how can I make a hello world executable as big as possible?

Discussion in 'C Programming' started by K4 Monk, Mar 1, 2011.

  1. K4 Monk

    K4 Monk Guest

    I'm curious, how can I, either on windows or linux, compile a program
    so that all it does is "hello world" but is heavily bloated? Is there
    a way to statically link as many libraries as possible without using
    them? I'm inspired by the fake interview in which Bjarne Stroustrup
    claimed that g++ gives a 0.5 MB executable for hello world:
    http://www.nsbasic.com/ce/info/interview.shtml
    K4 Monk, Mar 1, 2011
    #1
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  2. Kenneth Brody <> writes:
    [...]
    > That said, I did see a version of "Hello, world" that took command line
    > arguments, including things like "--help" and "--version", as well as
    > handled localization. A quick search doesn't find it, however.


    You're probably thinking of GNU hello, available at
    <ftp://ftp.gnu.org/gnu/hello/>.

    It's designed to be a canonical example of a GNU package.

    --
    Keith Thompson (The_Other_Keith) <http://www.ghoti.net/~kst>
    Nokia
    "We must do something. This is something. Therefore, we must do this."
    -- Antony Jay and Jonathan Lynn, "Yes Minister"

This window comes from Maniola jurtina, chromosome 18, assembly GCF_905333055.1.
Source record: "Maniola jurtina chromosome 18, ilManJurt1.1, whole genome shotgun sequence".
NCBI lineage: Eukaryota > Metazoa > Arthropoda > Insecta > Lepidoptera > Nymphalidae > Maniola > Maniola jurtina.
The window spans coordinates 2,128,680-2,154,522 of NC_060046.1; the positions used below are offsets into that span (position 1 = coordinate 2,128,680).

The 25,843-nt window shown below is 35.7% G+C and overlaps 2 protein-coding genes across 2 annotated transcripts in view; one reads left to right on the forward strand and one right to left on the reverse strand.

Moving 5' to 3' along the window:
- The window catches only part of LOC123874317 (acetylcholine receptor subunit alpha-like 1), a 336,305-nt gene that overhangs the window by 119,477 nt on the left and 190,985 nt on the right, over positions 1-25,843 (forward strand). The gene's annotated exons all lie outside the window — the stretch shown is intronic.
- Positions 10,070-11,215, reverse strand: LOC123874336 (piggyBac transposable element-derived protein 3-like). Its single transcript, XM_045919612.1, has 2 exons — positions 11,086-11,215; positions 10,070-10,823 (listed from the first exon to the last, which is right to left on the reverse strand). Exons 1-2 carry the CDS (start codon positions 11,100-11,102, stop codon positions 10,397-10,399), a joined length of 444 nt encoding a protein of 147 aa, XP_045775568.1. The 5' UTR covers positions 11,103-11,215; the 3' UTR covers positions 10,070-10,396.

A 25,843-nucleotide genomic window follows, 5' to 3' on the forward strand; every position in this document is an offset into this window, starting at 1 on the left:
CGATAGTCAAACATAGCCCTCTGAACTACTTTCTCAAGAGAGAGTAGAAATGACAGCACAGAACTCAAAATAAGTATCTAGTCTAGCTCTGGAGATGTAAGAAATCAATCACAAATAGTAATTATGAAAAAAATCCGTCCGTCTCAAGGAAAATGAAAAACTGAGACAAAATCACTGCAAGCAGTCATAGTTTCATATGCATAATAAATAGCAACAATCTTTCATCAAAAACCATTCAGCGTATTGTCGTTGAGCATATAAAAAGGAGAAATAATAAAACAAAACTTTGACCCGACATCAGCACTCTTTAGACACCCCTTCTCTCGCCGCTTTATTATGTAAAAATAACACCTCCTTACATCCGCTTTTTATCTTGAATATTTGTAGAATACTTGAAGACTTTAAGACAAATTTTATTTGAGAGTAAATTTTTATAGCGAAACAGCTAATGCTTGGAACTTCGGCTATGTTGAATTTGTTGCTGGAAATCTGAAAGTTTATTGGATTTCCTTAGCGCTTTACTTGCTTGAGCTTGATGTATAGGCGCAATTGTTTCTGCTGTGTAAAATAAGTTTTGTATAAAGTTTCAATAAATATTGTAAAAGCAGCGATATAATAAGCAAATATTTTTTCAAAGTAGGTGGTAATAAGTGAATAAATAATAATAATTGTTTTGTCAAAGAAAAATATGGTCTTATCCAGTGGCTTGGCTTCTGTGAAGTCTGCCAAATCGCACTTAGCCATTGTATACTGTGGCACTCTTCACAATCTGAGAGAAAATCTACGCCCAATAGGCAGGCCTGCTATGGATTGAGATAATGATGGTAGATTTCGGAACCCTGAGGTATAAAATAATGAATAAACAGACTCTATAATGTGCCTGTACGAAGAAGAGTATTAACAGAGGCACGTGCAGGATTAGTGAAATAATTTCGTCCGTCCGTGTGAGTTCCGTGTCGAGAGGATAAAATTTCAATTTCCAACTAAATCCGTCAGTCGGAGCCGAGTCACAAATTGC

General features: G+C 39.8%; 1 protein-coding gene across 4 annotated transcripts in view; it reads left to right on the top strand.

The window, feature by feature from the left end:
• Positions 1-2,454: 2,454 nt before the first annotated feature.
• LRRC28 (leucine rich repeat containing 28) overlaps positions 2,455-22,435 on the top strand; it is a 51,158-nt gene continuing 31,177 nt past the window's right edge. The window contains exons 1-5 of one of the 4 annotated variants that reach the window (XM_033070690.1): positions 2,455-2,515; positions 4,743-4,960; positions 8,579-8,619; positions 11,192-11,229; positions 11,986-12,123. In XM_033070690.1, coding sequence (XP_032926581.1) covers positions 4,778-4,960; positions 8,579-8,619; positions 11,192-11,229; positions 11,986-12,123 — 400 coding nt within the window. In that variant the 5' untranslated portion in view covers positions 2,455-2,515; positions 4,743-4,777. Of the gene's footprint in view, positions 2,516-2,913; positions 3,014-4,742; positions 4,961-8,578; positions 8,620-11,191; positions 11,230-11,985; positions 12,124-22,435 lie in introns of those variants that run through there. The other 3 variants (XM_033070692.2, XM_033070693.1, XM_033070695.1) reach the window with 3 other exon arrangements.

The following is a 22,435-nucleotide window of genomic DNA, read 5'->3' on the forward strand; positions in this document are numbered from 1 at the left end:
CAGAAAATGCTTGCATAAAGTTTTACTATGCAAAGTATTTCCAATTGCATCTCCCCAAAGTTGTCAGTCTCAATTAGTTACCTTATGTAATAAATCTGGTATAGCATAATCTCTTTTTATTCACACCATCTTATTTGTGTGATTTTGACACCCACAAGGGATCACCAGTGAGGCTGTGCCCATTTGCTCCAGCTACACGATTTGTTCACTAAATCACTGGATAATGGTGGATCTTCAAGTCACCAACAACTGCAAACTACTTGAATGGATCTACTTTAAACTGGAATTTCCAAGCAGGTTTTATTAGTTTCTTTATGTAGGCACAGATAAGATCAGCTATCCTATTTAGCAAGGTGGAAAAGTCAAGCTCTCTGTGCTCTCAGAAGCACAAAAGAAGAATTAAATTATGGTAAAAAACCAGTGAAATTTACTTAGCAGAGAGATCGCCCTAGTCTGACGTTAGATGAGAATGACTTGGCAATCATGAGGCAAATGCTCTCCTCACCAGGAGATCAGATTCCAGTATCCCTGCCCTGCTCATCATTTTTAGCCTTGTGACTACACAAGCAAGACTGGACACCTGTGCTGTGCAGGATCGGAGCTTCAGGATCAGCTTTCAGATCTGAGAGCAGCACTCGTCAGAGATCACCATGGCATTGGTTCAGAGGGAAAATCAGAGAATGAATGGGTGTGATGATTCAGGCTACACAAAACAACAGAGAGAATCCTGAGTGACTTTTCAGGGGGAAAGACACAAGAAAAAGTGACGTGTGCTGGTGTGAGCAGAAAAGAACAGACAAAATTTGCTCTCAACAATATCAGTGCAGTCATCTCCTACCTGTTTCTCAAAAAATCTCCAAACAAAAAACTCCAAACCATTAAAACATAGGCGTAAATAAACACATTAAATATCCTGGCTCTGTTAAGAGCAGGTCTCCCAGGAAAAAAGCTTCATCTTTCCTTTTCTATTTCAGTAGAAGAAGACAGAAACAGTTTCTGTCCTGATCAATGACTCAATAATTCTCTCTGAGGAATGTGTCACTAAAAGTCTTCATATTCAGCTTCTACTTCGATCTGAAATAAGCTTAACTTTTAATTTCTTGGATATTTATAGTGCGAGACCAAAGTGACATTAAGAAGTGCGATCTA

Keith Thompson, Mar 4, 2011
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  3. On Sat, 5 Mar 2011 11:48:55 -0800, kevin <> wrote:

    > This technique will make the program as arbitrarily large as your
    > system can stand:
    >
    > #include <stdio.h>
    > int main( void )
    > {
    > static char message[0x100000] = { "Hello, World!" };
    > puts( message );
    > return 0;
    > }
    >

    Probably. Many popular systems have IDATA regions which occupy as much
    space in the (object and) executable as their runtime size, and BSS
    regions which occupy no space in the executable (only runtime).
    The names may be different, but the concepts are widespread.

    But one system I worked on had a single data region in the executable,
    and compressed out all-zero pages (of 2048 bytes). Your example would
    only store one page, no matter how big you declare the array (up to a
    limit, which IIRC was 27 bits = 128M minus overhead). You'd need
    something like C99's
    static char message[0x1000000] = { 'a',
    [0x800] = 'b', [0x1000] = 'c', [0x1800] = 'd', etc etc }
    (and when I used this system it was before 1999).

    OTOH, it had a complicated symbol-info format, and #include'ing a
    bunch of headers whose contents you didn't actually use would give a
    huge executable without increasing runtime memory. <G>
    David Thompson, Mar 10, 2011
    #3
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